As for Priest, whom is my favorite band, Hell Bent For Leather and Sad Wings Of Destiny make my top four list, but, to me, Screaming For Vengeance was the band’s pinnacle. It is because the songs, on that record, have the unique ability to combine commerciality while still having a hard edged backbone. Bloodstone is a great example of that description.

      Dave Holland versus Les Binks is of no consequence to me. I never really considered Priest a band that had outstanding drummers. An exceptional singer? Yes. Remarkable percussionists? No. If you want to discuss phenomenal drummers, we can start with Cozy Powell.

      As far as Soundgarden, I own Superunknown. While it may be a much more melodic album for the band, and of course Chris Cornell has a powerful voice, I could not picture myself reaching for it, over an 80’s record. I would most likely pull out one of Richie Kotzen’s solo albums instead (which is far more recent than Soundgarden).

      D 🙂

  2. Every era generally thinks the era they are in is the “greatest.” However, the 80’s pumped out a lot of great bands / songs that stuck. Still waiting on the next Sweet Child O Mine or Youth Gone Wild song to be made in this era. Now bands bang out a tune done by studio musicians who overproduce an album. Most of the bands now have so many effects on each instrument, the sound / song loses it’s soul. These guys have been around many years for a reason, can’t recall many 90’s through 2000 bands that have stood the test of time. The 80’s metal bands didn’t fake it, they made it.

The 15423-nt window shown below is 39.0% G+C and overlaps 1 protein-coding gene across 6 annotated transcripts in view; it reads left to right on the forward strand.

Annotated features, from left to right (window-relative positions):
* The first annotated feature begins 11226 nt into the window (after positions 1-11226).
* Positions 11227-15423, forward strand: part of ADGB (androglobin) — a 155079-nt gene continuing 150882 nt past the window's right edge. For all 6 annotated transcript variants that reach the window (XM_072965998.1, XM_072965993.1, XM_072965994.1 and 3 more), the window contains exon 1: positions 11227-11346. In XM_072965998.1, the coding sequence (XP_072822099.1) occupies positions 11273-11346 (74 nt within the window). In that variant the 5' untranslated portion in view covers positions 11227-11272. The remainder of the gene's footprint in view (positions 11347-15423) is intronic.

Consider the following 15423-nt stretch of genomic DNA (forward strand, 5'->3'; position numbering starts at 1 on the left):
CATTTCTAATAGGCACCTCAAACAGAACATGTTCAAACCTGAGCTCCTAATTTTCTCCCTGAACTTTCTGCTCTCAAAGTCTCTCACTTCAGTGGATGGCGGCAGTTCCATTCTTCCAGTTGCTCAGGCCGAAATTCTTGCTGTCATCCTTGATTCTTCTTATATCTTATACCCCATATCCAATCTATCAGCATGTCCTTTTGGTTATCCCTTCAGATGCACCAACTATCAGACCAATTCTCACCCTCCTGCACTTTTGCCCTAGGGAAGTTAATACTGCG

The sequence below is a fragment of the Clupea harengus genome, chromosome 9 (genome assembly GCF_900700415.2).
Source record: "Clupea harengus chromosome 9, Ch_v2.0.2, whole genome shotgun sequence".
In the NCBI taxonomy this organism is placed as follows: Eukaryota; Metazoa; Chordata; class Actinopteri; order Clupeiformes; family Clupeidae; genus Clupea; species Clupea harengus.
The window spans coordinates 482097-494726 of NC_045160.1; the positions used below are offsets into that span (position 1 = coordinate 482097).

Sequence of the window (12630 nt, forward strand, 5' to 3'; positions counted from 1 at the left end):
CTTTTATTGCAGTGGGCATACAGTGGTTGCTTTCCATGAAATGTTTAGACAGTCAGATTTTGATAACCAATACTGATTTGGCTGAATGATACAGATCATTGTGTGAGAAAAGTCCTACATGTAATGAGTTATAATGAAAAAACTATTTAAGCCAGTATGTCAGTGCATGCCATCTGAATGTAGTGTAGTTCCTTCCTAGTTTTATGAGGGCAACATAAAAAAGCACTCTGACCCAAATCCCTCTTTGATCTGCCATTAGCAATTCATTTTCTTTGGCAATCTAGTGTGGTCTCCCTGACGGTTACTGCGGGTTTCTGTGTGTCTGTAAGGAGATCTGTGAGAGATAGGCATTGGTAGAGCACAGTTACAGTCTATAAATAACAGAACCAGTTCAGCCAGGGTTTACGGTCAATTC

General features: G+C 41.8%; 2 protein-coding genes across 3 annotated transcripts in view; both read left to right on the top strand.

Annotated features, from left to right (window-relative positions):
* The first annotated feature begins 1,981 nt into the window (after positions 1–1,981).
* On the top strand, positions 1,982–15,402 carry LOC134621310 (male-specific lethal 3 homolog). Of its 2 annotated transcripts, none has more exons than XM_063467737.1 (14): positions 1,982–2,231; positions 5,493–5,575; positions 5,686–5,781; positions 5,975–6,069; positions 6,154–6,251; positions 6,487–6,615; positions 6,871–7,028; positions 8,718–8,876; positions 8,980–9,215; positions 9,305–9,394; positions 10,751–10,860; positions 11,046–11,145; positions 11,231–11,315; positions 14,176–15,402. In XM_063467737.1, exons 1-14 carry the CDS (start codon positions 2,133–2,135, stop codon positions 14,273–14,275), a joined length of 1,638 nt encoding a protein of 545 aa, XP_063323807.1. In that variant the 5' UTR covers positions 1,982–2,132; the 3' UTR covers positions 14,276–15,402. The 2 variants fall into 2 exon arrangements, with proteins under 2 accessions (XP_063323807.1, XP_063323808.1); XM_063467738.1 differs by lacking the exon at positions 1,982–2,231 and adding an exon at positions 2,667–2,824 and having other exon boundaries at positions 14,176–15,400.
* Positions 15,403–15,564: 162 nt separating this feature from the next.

1. J J,

      That is true, but the 80s was not only a great time for hard rock/heavy metal, there was an abundance of all types of music. While I know there may have been may have been quite genres that some people may be happy are gone, the 80’s had: rock (classic, mainstream, light, hard rock, metal), Pop, Electronic, Dance, New Wave, Punk, Reggae, Rap (when it had some melody), whatever Morrissey is considered (lol), Country, Blues, etc.

      It seems that every year that goes by, there is far less variety, and whatever exists, it all sounds homogenized. Kids today have no idea what they were missing, I feel blessed to have been youngster in the 80’s.

      D 🙂

    2. Yes Dana I agree there was a lot of variety music wether you liked it or not even the movies back then were classic now all young kids want are 70s cops show remade into comedies there still some great music by 80s bands we love made today (Overkill for example ) but soon they will be gone Now we have deal with kids with no imagination and think that music can get for free even if they still care about music

  3. The inference of Soundgarden over Priest or AC/DC….puhleeeze! Not even close, Priest and AC/DC hands down. For me, “Stained Class” is my favorite Priest album and to ‘diss “Black in Black,” blasphemous. The side discussion of drummers, Binks was WAAAY better than Holland, but with Travers, they are doing just fine. Cozy Powell, absolutely, criminally underrated. Nice to read how Halford shows appreciation to a decade of hard rock and heavy metal music that often gets unfair criticism. Some amazing musicians came out of the ’80’s that are still slayin’ it today.

  4. Dana, just wanted to say I missed you! Great Priest and Halford comments. While I was not a Turbo fan, it did show that they were not afraid of taking some risks and changing the formula. Thank God for Painkiller a few years later…and thank God for Ritchie now and a new cd hopefully this year!
    Cheers! Your Priest co-pilot

    1. Louis,

      I missed you, as well, and so did some of our other posters. It is great to see you back and I hope all has been well while you have been away.

      D 🙂